A few weeks ago, I was asked to write an essay on the K-Pop band DAY6, who was coming to play at the Fillmore in Miami Beach. It's a beat I've enjoyed covering before: I've written about K-Pop's growing popularity and what it feels like to be a minority in Miami. Here's an excerpt from my recent essay, which is about how I coped with racism through music.
"Infuriated by how my Korean identity made me a target, I numbed myself with work, pouring myself into my academics, piling on more extracurricular activities. But even my coping methods came under scrutiny: I battled the myth of the model minority, having to be apologetic for my strengths because they made other people feel uncomfortable. I couldn’t wait to get away, to start over, and shuffle off the coil of my Asian-ness.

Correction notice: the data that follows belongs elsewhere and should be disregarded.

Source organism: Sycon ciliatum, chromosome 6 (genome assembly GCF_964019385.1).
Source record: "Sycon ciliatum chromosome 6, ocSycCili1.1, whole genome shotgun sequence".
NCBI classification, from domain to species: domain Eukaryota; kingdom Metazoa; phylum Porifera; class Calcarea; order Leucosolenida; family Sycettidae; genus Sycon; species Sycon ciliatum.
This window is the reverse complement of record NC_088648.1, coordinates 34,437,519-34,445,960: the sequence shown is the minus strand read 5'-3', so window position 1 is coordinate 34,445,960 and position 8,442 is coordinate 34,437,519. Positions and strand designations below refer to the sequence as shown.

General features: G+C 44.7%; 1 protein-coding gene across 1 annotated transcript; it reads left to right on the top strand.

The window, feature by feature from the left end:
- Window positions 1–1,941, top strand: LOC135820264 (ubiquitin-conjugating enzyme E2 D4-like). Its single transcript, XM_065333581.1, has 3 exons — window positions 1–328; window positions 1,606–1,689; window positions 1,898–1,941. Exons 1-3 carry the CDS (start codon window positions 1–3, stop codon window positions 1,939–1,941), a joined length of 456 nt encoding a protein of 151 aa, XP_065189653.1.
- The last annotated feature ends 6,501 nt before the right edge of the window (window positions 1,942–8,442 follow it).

My battle with depression also began during my teenage years. When all the anger of racial injustice quieted, when I wasn’t burying myself in work, Blink-182’s “Adam’s Song” played softly in the background: “I laughed the loudest who’d have known?/I’m too depressed to go on/You’ll be sorry when I’m gone.” As a Korean-American girl with attitude and ambition, I was told I didn’t have a place in a white world. There were only two options: escape or perish."